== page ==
Genes and genomes

A genome is the sum of genetic material of an organism, including all of its genes. It is composed of DNA and contains all the information needed to create and maintain an organism, as well as the instructions on how this information should be expressed. Bioinformatics develops tools to read genomes, store, analyse and interpret the resulting data.

At SIB, several groups are working on the topic genes and genomes as their main field of activity:

Proteins and proteomes

A proteome is the sum of proteins expressed by a cell, a tissue or an organism, at a given time. Proteins are the products of genes, and are involved in nearly every task carried out within an organism – from carrying oxygen to fighting off pathogens. Bioinformatics develops tools to understand the role of proteins.

At SIB, several groups are working on the topic proteins and proteomes as their main field of activity:


Machine learning and text mining

Machine learning (ML) techniques allow computers to learn from data without explicit instructions, and to draw inferences from data patterns. Text mining algorithms, often based on ML, are designed to recognize patterns within text, such as biomedical terms. Bioinformatics is supported by and feeds into ML algorithms, with diverse applications including drug design, biomarker discovery and text mining to facilitate literature triage.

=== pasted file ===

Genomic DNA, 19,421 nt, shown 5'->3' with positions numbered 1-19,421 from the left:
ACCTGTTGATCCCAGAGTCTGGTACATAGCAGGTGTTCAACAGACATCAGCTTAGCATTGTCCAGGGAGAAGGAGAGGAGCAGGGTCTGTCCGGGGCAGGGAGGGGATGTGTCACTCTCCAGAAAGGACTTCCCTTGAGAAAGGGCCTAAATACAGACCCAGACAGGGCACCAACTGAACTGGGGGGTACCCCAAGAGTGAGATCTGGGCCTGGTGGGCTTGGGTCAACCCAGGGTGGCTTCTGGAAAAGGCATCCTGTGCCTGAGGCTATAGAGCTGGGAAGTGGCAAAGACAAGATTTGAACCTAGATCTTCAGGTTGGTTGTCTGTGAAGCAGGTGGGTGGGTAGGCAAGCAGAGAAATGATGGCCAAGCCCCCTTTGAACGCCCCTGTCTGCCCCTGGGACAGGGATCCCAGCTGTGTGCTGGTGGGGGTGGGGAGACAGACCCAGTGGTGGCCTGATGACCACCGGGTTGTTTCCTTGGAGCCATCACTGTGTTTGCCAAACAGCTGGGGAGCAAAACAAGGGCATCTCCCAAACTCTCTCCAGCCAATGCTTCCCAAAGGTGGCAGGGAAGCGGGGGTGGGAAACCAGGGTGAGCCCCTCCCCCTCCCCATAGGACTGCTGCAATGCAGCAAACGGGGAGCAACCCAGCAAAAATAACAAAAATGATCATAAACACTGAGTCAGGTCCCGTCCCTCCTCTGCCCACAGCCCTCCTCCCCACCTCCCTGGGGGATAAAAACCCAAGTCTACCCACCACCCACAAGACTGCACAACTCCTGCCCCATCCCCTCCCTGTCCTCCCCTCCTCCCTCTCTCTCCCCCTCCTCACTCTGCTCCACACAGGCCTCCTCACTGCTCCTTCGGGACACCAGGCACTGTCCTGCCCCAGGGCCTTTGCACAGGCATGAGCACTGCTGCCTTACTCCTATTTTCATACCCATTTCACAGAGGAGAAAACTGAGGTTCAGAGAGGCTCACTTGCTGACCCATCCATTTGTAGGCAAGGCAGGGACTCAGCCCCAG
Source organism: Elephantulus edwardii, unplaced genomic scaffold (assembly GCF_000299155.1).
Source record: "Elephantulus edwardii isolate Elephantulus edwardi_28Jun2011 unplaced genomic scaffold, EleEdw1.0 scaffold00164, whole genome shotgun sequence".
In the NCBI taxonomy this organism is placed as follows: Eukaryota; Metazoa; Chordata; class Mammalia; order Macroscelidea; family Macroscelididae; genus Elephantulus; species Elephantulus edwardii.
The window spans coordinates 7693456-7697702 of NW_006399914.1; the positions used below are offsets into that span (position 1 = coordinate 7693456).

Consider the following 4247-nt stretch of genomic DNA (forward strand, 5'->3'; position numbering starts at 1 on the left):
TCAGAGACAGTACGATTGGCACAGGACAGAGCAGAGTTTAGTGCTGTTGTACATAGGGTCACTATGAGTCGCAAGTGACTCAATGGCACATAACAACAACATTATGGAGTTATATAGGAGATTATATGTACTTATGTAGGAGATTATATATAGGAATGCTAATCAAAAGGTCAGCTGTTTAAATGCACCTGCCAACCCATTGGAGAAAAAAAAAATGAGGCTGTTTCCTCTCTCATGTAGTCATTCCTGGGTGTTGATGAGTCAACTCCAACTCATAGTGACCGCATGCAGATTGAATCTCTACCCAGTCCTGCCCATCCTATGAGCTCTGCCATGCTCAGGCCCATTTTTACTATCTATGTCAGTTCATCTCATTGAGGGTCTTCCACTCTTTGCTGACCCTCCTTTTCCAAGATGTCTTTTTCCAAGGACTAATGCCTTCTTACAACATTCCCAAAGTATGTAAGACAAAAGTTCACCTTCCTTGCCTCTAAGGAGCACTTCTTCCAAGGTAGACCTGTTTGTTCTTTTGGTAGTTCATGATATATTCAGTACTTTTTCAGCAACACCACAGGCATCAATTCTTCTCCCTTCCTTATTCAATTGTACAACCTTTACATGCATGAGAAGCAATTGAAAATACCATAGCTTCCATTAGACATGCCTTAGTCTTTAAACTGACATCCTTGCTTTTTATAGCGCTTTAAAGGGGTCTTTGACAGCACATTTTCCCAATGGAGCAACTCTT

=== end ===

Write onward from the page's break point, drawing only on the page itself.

At SIB, several groups are working on the topic machine learning and text mining as their main field of activity:

Evolution and phylogeny

Changes that occur in genomes tell life scientists how an organism has evolved over time. Comparisons made between genomes from different species or populations tell them how they are related to one another – this is the field of phylogenetics. Bioinformatics develops tools to compare the genomes of organisms, as well as computational methods
to reconstruct their past and build their ‘family’ trees.

At SIB, several groups are working on the topic evolution and phylogeny as their main field of activity:

Structural biology

Macromolecules such as DNA and proteins have specific 3D structures that are dictated by their sequence. A protein’s function is defined by its 3D structure, which in turn defines the way it interacts with other molecules. Bioinformatics develops software to create 3D models of proteins to study their interactions with other molecules, such as drugs.

At SIB, several groups are working on the topic structural biology as their main field of activity:

Systems biology

Life occurs and is sustained by a mesh of interactions within and between cells, tissues, organisms and their environment. Understanding how these complex systems function allows scientists to predict what happens if one of the components changes or the conditions are altered. Bioinformatics methods help to predict metabolic pathways.

Core facilities

The quantity of data generated by the life sciences has grown exponentially over the years, and needs to be stored and processed. Researchers also need support in making sense of their data. Core facilities centralize research resources, and provide tools, technologies, services and expert consultation to this end. Bioinformatics core facilities are located in the major Swiss academic institutions